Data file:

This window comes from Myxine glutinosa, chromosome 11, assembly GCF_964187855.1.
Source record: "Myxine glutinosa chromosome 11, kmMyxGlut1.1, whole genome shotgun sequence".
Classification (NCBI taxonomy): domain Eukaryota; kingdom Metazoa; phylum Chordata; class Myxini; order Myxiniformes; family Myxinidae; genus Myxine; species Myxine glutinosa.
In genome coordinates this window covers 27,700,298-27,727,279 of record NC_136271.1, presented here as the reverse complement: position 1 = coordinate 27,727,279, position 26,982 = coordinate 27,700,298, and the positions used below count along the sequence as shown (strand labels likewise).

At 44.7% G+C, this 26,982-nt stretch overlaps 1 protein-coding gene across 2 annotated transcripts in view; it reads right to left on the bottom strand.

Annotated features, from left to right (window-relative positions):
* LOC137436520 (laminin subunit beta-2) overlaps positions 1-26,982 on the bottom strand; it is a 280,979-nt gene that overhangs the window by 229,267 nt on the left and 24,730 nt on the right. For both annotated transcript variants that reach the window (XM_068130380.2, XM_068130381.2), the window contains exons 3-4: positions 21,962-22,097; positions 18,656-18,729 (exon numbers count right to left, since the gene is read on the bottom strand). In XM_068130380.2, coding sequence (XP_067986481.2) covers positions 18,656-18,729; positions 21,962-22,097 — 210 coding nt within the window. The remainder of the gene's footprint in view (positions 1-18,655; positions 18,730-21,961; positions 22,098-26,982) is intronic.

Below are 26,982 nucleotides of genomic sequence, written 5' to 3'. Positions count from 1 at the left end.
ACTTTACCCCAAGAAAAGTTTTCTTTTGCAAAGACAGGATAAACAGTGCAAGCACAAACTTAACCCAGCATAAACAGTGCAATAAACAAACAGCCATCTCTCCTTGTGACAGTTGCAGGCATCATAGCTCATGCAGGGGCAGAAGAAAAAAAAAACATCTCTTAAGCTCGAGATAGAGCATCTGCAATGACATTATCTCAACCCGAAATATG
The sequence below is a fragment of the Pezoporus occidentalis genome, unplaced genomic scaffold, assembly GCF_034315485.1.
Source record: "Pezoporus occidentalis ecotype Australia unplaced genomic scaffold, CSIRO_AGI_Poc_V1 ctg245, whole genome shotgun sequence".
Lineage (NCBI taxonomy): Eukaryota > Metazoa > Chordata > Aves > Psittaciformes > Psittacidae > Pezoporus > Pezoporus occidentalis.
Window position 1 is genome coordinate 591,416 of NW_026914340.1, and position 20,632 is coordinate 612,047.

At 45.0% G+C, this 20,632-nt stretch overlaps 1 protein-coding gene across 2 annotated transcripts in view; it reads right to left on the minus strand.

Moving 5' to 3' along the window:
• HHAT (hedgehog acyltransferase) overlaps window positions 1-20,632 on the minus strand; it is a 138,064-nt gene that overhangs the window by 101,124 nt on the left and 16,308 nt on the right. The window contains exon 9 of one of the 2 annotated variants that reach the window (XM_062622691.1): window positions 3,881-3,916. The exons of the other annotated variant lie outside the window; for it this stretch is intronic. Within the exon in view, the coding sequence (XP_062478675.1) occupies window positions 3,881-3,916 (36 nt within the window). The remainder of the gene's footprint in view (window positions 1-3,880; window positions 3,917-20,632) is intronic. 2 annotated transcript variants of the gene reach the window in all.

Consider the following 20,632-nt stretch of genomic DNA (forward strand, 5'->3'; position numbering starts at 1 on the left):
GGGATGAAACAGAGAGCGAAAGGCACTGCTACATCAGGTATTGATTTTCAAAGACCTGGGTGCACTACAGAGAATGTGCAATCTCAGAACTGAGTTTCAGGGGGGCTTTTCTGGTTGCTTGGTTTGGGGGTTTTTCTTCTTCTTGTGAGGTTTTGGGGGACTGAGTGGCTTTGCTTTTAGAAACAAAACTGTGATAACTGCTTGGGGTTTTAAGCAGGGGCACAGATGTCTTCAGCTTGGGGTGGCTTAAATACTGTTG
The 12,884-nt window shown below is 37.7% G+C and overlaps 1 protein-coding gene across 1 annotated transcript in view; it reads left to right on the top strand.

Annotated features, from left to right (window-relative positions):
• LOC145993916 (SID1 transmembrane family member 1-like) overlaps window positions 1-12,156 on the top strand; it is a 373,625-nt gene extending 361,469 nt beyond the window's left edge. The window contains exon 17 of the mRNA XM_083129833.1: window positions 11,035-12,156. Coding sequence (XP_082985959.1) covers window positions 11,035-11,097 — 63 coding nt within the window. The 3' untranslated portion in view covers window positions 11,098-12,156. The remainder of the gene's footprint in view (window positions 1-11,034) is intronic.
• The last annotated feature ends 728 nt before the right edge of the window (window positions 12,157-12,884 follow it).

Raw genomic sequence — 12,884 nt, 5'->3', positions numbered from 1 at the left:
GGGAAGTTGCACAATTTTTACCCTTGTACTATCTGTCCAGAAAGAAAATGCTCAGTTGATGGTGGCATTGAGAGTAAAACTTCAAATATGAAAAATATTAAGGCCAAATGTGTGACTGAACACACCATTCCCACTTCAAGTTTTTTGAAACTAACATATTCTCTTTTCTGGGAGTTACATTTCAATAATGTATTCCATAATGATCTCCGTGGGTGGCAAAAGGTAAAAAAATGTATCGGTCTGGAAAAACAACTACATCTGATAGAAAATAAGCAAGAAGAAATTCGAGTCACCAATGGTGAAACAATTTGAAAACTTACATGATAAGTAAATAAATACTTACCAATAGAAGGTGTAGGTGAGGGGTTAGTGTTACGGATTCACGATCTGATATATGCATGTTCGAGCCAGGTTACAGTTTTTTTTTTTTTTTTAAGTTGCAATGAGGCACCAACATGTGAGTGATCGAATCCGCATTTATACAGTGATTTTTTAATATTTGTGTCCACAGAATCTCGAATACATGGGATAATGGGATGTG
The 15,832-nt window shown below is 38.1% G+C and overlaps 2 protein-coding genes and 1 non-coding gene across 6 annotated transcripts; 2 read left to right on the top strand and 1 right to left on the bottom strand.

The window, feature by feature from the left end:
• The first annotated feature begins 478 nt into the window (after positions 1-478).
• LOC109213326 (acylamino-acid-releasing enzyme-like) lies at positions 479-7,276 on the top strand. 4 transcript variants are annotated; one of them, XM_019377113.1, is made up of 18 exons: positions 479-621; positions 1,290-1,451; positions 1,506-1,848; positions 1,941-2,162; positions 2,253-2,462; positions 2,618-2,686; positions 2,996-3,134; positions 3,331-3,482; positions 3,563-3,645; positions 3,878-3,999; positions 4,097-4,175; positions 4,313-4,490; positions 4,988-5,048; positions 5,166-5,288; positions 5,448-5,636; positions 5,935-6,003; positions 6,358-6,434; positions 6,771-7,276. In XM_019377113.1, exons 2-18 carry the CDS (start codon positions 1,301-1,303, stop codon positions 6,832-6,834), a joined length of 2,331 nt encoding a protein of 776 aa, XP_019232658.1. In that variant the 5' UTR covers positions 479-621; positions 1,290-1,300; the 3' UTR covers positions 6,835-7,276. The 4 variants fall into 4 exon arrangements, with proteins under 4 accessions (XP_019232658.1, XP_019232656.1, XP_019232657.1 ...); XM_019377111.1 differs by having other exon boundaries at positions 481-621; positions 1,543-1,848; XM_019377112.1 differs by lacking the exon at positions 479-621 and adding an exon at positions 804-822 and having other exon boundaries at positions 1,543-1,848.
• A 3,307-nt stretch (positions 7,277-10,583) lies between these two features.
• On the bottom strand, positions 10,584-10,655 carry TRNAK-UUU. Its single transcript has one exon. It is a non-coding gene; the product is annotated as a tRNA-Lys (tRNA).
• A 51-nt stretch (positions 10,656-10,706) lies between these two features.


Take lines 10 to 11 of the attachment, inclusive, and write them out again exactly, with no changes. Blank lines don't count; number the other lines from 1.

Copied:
The sequence below is a fragment of the Pezoporus occidentalis genome, unplaced genomic scaffold, assembly GCF_034315485.1.
Source record: "Pezoporus occidentalis ecotype Australia unplaced genomic scaffold, CSIRO_AGI_Poc_V1 ctg245, whole genome shotgun sequence".